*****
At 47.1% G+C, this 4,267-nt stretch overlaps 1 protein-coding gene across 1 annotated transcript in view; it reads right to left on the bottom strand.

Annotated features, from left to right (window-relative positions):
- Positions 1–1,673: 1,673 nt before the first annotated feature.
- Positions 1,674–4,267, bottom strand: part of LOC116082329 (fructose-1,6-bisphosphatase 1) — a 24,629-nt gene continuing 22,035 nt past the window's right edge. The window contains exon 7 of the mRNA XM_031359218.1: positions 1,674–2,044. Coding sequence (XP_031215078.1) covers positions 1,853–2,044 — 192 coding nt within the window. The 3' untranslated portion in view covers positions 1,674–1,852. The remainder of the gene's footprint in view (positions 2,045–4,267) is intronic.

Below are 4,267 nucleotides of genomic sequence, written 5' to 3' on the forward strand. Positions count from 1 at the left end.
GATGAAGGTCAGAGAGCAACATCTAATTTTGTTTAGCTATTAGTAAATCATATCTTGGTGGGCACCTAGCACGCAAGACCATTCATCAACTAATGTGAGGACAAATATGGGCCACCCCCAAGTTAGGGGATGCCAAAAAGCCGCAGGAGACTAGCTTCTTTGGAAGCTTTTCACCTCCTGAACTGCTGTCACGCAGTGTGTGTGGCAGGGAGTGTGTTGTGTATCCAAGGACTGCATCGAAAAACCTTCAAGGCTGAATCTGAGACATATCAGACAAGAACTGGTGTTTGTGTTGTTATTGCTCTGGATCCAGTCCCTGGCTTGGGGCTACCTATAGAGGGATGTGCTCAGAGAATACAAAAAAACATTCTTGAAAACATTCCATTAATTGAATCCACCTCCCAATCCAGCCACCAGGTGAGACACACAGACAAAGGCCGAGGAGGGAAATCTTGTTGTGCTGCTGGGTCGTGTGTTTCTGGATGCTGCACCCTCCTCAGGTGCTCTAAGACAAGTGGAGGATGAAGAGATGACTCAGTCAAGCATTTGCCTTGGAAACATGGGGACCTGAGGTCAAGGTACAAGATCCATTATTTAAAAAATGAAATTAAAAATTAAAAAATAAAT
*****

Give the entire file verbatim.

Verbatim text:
At 47.1% G+C, this 4,267-nt stretch overlaps 1 protein-coding gene across 1 annotated transcript in view; it reads right to left on the bottom strand.

Annotated features, from left to right (window-relative positions):
- Positions 1–1,673: 1,673 nt before the first annotated feature.
- Positions 1,674–4,267, bottom strand: part of LOC116082329 (fructose-1,6-bisphosphatase 1) — a 24,629-nt gene continuing 22,035 nt past the window's right edge. The window contains exon 7 of the mRNA XM_031359218.1: positions 1,674–2,044. Coding sequence (XP_031215078.1) covers positions 1,853–2,044 — 192 coding nt within the window. The 3' untranslated portion in view covers positions 1,674–1,852. The remainder of the gene's footprint in view (positions 2,045–4,267) is intronic.

Below are 4,267 nucleotides of genomic sequence, written 5' to 3' on the forward strand. Positions count from 1 at the left end.
GATGAAGGTCAGAGAGCAACATCTAATTTTGTTTAGCTATTAGTAAATCATATCTTGGTGGGCACCTAGCACGCAAGACCATTCATCAACTAATGTGAGGACAAATATGGGCCACCCCCAAGTTAGGGGATGCCAAAAAGCCGCAGGAGACTAGCTTCTTTGGAAGCTTTTCACCTCCTGAACTGCTGTCACGCAGTGTGTGTGGCAGGGAGTGTGTTGTGTATCCAAGGACTGCATCGAAAAACCTTCAAGGCTGAATCTGAGACATATCAGACAAGAACTGGTGTTTGTGTTGTTATTGCTCTGGATCCAGTCCCTGGCTTGGGGCTACCTATAGAGGGATGTGCTCAGAGAATACAAAAAAACATTCTTGAAAACATTCCATTAATTGAATCCACCTCCCAATCCAGCCACCAGGTGAGACACACAGACAAAGGCCGAGGAGGGAAATCTTGTTGTGCTGCTGGGTCGTGTGTTTCTGGATGCTGCACCCTCCTCAGGTGCTCTAAGACAAGTGGAGGATGAAGAGATGACTCAGTCAAGCATTTGCCTTGGAAACATGGGGACCTGAGGTCAAGGTACAAGATCCATTATTTAAAAAATGAAATTAAAAATTAAAAAATAAAT